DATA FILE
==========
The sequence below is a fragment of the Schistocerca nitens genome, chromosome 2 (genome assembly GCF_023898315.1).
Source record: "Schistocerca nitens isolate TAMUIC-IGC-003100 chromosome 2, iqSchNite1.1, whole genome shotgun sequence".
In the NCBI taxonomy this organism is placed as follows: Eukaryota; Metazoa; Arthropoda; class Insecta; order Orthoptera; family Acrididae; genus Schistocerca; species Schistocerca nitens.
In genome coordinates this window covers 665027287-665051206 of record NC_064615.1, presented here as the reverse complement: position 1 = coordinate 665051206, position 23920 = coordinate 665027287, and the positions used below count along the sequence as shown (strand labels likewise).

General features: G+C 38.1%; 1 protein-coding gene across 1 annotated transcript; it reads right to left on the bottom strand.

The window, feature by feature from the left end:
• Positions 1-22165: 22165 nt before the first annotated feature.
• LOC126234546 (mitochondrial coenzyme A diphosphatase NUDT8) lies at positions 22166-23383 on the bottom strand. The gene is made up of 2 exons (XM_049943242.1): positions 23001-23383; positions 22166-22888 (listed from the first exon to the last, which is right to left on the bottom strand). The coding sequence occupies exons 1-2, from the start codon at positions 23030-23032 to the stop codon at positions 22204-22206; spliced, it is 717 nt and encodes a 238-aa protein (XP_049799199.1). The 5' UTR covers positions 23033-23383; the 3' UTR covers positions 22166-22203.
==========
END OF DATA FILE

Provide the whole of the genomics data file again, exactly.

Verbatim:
The sequence below is a fragment of the Schistocerca nitens genome, chromosome 2 (genome assembly GCF_023898315.1).
Source record: "Schistocerca nitens isolate TAMUIC-IGC-003100 chromosome 2, iqSchNite1.1, whole genome shotgun sequence".
In the NCBI taxonomy this organism is placed as follows: Eukaryota; Metazoa; Arthropoda; class Insecta; order Orthoptera; family Acrididae; genus Schistocerca; species Schistocerca nitens.
In genome coordinates this window covers 665027287-665051206 of record NC_064615.1, presented here as the reverse complement: position 1 = coordinate 665051206, position 23920 = coordinate 665027287, and the positions used below count along the sequence as shown (strand labels likewise).

General features: G+C 38.1%; 1 protein-coding gene across 1 annotated transcript; it reads right to left on the bottom strand.

The window, feature by feature from the left end:
• Positions 1-22165: 22165 nt before the first annotated feature.
• LOC126234546 (mitochondrial coenzyme A diphosphatase NUDT8) lies at positions 22166-23383 on the bottom strand. The gene is made up of 2 exons (XM_049943242.1): positions 23001-23383; positions 22166-22888 (listed from the first exon to the last, which is right to left on the bottom strand). The coding sequence occupies exons 1-2, from the start codon at positions 23030-23032 to the stop codon at positions 22204-22206; spliced, it is 717 nt and encodes a 238-aa protein (XP_049799199.1). The 5' UTR covers positions 23033-23383; the 3' UTR covers positions 22166-22203.